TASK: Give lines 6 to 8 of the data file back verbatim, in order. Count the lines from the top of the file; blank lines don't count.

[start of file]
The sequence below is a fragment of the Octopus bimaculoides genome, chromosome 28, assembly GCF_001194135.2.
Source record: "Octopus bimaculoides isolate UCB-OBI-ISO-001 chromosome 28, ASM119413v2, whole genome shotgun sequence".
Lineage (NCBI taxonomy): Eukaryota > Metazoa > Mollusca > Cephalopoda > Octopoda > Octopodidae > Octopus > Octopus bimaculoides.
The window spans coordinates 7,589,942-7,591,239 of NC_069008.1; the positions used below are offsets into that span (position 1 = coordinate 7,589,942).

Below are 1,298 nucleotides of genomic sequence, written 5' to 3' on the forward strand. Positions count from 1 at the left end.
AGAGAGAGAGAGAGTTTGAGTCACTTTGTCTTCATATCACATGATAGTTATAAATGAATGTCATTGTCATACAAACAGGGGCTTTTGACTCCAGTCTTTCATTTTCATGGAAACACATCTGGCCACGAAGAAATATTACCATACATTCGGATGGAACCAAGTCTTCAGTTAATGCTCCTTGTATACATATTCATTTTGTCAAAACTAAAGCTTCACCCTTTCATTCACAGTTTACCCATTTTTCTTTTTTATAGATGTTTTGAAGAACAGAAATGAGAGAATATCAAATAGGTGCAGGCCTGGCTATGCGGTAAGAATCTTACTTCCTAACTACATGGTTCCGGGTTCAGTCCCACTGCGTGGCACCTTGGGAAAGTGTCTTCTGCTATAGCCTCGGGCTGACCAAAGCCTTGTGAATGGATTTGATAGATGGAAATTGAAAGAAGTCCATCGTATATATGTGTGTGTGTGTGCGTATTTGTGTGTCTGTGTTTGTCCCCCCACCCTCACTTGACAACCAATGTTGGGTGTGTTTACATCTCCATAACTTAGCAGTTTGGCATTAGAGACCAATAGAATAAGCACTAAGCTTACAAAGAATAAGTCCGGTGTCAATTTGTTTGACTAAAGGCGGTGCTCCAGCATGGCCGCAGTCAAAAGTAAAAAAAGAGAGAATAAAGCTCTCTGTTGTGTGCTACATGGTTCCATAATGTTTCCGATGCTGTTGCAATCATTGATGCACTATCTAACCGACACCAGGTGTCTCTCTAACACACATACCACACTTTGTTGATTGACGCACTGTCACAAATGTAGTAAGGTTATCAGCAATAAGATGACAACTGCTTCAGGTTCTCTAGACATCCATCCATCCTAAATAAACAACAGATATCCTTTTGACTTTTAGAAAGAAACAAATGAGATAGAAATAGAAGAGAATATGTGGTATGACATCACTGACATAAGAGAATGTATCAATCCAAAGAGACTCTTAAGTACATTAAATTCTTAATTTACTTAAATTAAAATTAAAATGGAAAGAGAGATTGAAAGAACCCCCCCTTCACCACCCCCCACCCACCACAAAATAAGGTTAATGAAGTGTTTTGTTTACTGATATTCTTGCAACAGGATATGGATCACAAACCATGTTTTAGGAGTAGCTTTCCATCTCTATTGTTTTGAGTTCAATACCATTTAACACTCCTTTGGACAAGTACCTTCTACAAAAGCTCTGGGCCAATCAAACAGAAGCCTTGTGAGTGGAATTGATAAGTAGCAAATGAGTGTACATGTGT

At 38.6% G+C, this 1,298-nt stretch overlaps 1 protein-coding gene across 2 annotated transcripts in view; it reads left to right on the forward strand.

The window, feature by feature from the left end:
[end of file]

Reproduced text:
AGAGAGAGAGAGAGTTTGAGTCACTTTGTCTTCATATCACATGATAGTTATAAATGAATGTCATTGTCATACAAACAGGGGCTTTTGACTCCAGTCTTTCATTTTCATGGAAACACATCTGGCCACGAAGAAATATTACCATACATTCGGATGGAACCAAGTCTTCAGTTAATGCTCCTTGTATACATATTCATTTTGTCAAAACTAAAGCTTCACCCTTTCATTCACAGTTTACCCATTTTTCTTTTTTATAGATGTTTTGAAGAACAGAAATGAGAGAATATCAAATAGGTGCAGGCCTGGCTATGCGGTAAGAATCTTACTTCCTAACTACATGGTTCCGGGTTCAGTCCCACTGCGTGGCACCTTGGGAAAGTGTCTTCTGCTATAGCCTCGGGCTGACCAAAGCCTTGTGAATGGATTTGATAGATGGAAATTGAAAGAAGTCCATCGTATATATGTGTGTGTGTGTGCGTATTTGTGTGTCTGTGTTTGTCCCCCCACCCTCACTTGACAACCAATGTTGGGTGTGTTTACATCTCCATAACTTAGCAGTTTGGCATTAGAGACCAATAGAATAAGCACTAAGCTTACAAAGAATAAGTCCGGTGTCAATTTGTTTGACTAAAGGCGGTGCTCCAGCATGGCCGCAGTCAAAAGTAAAAAAAGAGAGAATAAAGCTCTCTGTTGTGTGCTACATGGTTCCATAATGTTTCCGATGCTGTTGCAATCATTGATGCACTATCTAACCGACACCAGGTGTCTCTCTAACACACATACCACACTTTGTTGATTGACGCACTGTCACAAATGTAGTAAGGTTATCAGCAATAAGATGACAACTGCTTCAGGTTCTCTAGACATCCATCCATCCTAAATAAACAACAGATATCCTTTTGACTTTTAGAAAGAAACAAATGAGATAGAAATAGAAGAGAATATGTGGTATGACATCACTGACATAAGAGAATGTATCAATCCAAAGAGACTCTTAAGTACATTAAATTCTTAATTTACTTAAATTAAAATTAAAATGGAAAGAGAGATTGAAAGAACCCCCCCTTCACCACCCCCCACCCACCACAAAATAAGGTTAATGAAGTGTTTTGTTTACTGATATTCTTGCAACAGGATATGGATCACAAACCATGTTTTAGGAGTAGCTTTCCATCTCTATTGTTTTGAGTTCAATACCATTTAACACTCCTTTGGACAAGTACCTTCTACAAAAGCTCTGGGCCAATCAAACAGAAGCCTTGTGAGTGGAATTGATAAGTAGCAAATGAGTGTACATGTGT

At 38.6% G+C, this 1,298-nt stretch overlaps 1 protein-coding gene across 2 annotated transcripts in view; it reads left to right on the forward strand.

The window, feature by feature from the left end: